Science Cafes are live -- and lively -- events taking place in across the globe, in casual settings such as pubs, coffeehouses (and even museums!); are open to everyone; and feature an engaging conversation with one or more scientists about a particular topic.
Conversation. Coffee. Chocolate. Join us for these evenings in the museum--free and open to all.
Spring 2015: Encounters with Environmentalists
Thursday, February 5 from 7 to 8:30 p.m.
William Bartram in Florida
Professor Tony Abbott, Environmental Sciences, will lead a geographer's tour of Bartram's travels and collecting in Florida.
Thursday, March 19 from 7 to 8:30 p.m.
What Does "Native" Mean Anyway? The Strange Tale of Water Lettuce in Florida
Professor Jason Evans, Environmental Sciences, explores the category of "native plant" through this case study.
Thursday, April 16 from 7 to 8:30 p.m.
Too Much of a Good Thing? Impacts of Seabirds and Their Predators on Island Ecosystems and Other Coastal Areas
Professor Wendy Anderson, Environmental Sciences, disscusses her research on coastal ecosystems.
Fall 2014: Sweet and Sustainable
Thursday, October 23 from 7 to 8:30 p.m.
The Chemistry of Candy
Professor Paul Sibbald, Chemistry, explores the sweet science of candymaking, as part of the American Chemical Society's National Chemistry Week. The Orlando Section of ACS is a partner.
Thursday, November 20 from 7 to 8:30 p.m.
Green Volusia: The County's Sustainability Action Plan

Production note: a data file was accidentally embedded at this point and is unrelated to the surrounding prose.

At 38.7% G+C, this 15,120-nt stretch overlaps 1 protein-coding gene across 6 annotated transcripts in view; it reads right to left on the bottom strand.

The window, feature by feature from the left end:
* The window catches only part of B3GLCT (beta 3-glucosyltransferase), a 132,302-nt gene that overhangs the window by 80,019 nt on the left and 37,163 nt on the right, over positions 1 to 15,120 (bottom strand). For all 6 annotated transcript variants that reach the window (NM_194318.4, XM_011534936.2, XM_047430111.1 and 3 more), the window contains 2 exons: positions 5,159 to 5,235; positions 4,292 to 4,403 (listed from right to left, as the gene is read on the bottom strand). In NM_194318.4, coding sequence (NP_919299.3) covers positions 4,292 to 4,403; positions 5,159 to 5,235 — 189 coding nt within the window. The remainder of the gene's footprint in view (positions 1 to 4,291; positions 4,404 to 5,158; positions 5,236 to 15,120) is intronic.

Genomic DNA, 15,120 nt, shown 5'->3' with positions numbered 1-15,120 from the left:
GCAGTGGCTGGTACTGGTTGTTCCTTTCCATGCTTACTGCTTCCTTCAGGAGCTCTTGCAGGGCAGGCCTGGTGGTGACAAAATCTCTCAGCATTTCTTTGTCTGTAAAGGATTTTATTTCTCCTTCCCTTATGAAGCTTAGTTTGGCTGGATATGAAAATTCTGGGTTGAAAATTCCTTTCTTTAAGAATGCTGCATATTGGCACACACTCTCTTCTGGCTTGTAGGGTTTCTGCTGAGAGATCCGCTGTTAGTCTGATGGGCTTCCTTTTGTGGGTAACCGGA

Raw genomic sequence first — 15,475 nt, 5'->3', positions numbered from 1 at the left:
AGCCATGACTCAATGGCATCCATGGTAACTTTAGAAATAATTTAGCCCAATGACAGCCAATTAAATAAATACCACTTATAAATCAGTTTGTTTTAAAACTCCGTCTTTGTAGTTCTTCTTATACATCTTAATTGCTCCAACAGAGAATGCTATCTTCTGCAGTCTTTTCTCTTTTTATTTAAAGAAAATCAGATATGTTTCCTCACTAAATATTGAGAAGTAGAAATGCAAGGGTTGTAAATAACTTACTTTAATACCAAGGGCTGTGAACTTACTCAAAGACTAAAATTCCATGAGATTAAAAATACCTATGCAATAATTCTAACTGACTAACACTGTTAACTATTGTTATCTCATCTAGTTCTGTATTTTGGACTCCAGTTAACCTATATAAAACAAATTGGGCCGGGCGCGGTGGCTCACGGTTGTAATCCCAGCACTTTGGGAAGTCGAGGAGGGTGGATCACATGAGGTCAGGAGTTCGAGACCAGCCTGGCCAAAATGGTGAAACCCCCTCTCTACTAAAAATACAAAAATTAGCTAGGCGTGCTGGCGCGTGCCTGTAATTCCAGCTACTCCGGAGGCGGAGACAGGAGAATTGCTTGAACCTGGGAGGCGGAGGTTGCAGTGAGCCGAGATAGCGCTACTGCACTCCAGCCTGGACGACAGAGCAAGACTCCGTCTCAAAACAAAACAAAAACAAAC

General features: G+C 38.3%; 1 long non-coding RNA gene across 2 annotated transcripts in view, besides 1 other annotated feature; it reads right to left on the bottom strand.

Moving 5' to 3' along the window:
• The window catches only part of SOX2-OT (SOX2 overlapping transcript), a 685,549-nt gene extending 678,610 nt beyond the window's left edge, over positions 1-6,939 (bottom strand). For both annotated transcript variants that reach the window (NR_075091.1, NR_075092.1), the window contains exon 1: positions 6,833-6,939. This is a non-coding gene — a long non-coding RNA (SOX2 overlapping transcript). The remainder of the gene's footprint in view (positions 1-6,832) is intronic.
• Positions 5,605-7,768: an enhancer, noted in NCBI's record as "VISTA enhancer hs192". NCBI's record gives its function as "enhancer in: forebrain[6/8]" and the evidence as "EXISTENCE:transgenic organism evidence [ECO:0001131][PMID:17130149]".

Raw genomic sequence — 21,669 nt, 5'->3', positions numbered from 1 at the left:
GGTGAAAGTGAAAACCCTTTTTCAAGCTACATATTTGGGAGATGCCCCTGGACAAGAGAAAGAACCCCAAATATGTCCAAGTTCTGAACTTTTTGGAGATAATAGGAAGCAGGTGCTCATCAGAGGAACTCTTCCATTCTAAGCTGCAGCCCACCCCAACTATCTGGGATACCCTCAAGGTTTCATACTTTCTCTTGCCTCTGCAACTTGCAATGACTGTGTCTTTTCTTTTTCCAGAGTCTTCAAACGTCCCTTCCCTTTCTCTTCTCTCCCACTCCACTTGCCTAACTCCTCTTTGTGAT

Katrina Locke, Sustainability and Natrual Resource Director, Environmental Management Division of Volusia County, addresses this new initiative.
Thursday, February 20 from 7 to 8:30 p.m.
What is Sustainability?
Associate Professor Tony Abbott, from the Department of Geography and Environmental Science, will open the spring 2014 series of Science Cafes. In answering the title's question, "What is Sustainability?" he will discuss the origin of the term sustainability, its roots in scientific conservation, and current trends in resilience thinking for environmental challenges.
Thursday, March 20 from 7 to 8:30 p.m.
Mapping Our Relationship to the Sea
Maps influence how we see the world, and are generally thought to be reality in some form. Beginning with a Greek version of the world map, in which the ocean was a mere river surrounding land, and moving through the centuries to the Heezen-Tharp physiographic map of the ocean floor published in 1957, we can trace not only the evolution of our knowledge of the seas — and the world— but more importantly, see how these maps embed the cultural and political circumstances out of which they emerged.
During this event, we will explore how these maps contain and influence perceptions of our oceans and connect ways in which they influenced the evolution of our marine management structures, resource access, and maritime legal conventions today.
Presented by Barbara Bischoff, visiting professor from the Department of Geography and Environmental Science
Thursday, April 10 from 7 to 8:30 p.m.
Tour a Makerspace: A Visit to Stetson's Innovation House
Learn about where and how 3D printers, a vacuum-forming machine, some hand tools, and cast off robots are turning cool ideas into tangible objects.
Presented by Bill Ball, visiting associate professor, Department of Political Science.
Thursday, April 22 from 7 to 8:30 p.m.
How Do We Meet Global Demands for Water?
Presented by Harry Price, associate professor, Department of Chemistry.